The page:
Tuesday, January 27, 2015
There are a lot of people legitimately upset that they’re not going to be able to buy some candy that they like.
Hershey’s, which holds the exclusive rights to KitKat, Cadbury and Rolo in the United States, defended their trademark against LBB Imports (based in NJ) and Posh Nosh (based in CA) who were bringing in the UK versions of those bars. KitKat and Rolo are made by Nestle and Cadbury is now owned by Kraft/Mondelez. The importers have now agreed to stop selling those products in the US.
The items under contention include:
Fans of their favorite candy bars are vowing to #BoycottHershey. But it’s clear that they preferred something else before, that they were eschewing the US version of Cadbury chocolate for the UK version, so the threat is a little hollow. (Here’s my comparison of the two chocolates.)
The thing about trademark is that it has to be defended in order to be maintained. Unlike copyright, which you can selectively choose to defend, but it still applies, all trademark violations must be defended in order for the trademark to remain valid. Otherwise another company can point to a small infraction that the trademark holder ignored and say “why was that okay and this isn’t?” And Hershey’s did pretty much look the other way with the novelty flavor KitKat bars from around the world, even though they sell KitKat here in the United States.
Hershey’s successfully defended itself against a company in Colorado that was making marijuana-enhanced confections with novelty names similar to existing candy bars. In that case it could be that not only would Hershey’s be harmed by the perceived association with marijuana but also any instance of a child or less-than-sharp adult ingesting the candy might make Hershey’s culpable. It’s easy to make fun of it, if you look at the labels and say “no one would mistake those,” but it happens, I’ve grabbed the wrong candy bar at the store ... and I’m a candy blogger!
So, in order to win those cases, Hershey’s has to show that it has not abandoned its trademarks by defending them in all cases that come to its attention.
But Hershey’s is taking a pretty broad brush to this, and as I’ve pointed out before with their Malteser/Maltesers issue, I think some of it is pretty slimy.
Hershey’s has a clearly defined deal with Kraft/Mondelez to be the exclusive maker and seller of Cadbury in the United States. I think some of that is ignored for specialty items that have no like product. I see the Cadbury Roses at some import shops, which is probably against that deal, but does Hershey’s no harm because it doesn’t poach any existing sales of Hershey’s-made chocolate roses ... because Hershey’s doesn’t make any chocolate roses. But Hershey’s does sell Cadbury Creme Eggs. And for the record, the chocolate on the American Cadbury Creme eggs has no vegetable oil fillers in it. The UK version does (or did, I haven’t seen the new one).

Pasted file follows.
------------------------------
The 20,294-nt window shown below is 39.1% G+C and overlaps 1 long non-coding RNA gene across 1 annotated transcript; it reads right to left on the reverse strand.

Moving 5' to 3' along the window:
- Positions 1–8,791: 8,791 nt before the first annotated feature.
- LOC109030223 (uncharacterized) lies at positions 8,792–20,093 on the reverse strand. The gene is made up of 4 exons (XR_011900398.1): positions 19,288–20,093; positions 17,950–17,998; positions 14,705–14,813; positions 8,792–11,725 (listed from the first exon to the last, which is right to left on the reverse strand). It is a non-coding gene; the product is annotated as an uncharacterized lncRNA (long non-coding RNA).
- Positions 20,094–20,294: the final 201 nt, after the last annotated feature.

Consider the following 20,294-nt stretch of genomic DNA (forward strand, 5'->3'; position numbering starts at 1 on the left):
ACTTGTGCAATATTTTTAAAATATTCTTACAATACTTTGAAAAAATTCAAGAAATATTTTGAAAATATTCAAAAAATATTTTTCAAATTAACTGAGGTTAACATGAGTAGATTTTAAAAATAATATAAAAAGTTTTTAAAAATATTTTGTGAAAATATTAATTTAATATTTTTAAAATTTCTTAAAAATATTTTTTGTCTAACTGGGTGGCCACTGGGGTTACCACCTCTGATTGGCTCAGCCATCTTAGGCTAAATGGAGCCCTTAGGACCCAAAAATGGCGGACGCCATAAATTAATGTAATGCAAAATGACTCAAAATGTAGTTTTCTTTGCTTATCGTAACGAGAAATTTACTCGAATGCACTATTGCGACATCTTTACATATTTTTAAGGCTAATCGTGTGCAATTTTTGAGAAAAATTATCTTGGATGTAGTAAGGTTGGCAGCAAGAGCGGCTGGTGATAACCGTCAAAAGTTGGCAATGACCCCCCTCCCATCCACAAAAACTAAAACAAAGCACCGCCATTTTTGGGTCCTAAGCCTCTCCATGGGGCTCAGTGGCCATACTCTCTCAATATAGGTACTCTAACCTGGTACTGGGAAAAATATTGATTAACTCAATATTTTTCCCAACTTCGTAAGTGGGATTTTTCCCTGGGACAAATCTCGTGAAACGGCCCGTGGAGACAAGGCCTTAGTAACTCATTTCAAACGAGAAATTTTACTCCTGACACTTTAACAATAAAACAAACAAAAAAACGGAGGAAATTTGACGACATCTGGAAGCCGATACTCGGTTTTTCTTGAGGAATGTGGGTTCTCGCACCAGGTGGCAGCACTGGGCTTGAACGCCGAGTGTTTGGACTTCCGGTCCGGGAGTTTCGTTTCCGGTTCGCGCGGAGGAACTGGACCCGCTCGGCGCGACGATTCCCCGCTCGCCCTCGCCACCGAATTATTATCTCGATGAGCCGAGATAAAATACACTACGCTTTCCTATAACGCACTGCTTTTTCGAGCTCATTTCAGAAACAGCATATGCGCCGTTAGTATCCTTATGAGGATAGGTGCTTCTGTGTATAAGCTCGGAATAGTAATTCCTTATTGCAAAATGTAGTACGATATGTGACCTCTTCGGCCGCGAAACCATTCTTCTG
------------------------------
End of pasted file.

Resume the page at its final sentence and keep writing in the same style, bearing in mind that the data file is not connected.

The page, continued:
Hershey’s also has a long-standing contract with Nestle (the deal was made with Rowntree-Mackintosh back in 1969 for Rolo and KitKat in 1970) to exclusively make the candy in the United States.
It’s easy to get all up in arms about Hershey’s and their lack of quality or decline in quality and then say that the stuff that they’re preventing from being imported is better. Honestly, I’ve had most of it and it’s all marginally decent stuff. The UK tends to use more cacao in their milk chocolate but then they allow up to 5% vegetable oil and sometimes whey. American milk chocolate often uses less cacao but all cocoa butter with no extra whey fillers. Some of Hershey’s items do use mockolate, but in the list of items under contention, they’re all real chocolate items. Do any taste great? That’s up to you. But calling Hershey’s mockokate when Cadbury’s also qualifies for the same moniker, well, that’s just silly.
It’s not silly to miss your favorite candy bar.
All these confectionery giants need to realize it’s a global economy and they can no longer keep the rest of the world out. America is not an island and if Hershey wants to be a world player in confectionery, it needs to play a internationally-focused branding game. Yorkie and the York Peppermint Pattie are completely different products and no one will confuse them. The KitKat bars, well, that’s a sticky wicket that should be worked out between Hershey’s and Nestle. The Mars Malteser and Hershey’s Maltesers problem is pretty thorny as well.
Consumers are caught in the middle. And there’s not likely to be a resolution until we have one global candy company ... which isn’t something I wish for. So, in the mean time, just go back to candy swaps.
So, do I hate Hershey’s for their behavior? No (except for the Maltesers thing.)
Will I miss those import products? Probably not. No offense, none of them were that good, but this is coming from someone who didn’t grow up with them. I understand that there’s a difference between good and comforting and comforting can be just as good as good.
Do I think the marketplace should be opened up? Yes, but that’s a far bigger problem than just a few competing candy bars and 50 year old licensing agreements.
During November it's all about me writing a novel. Sometimes it's about whalewatching. You know, and then there's other stuff.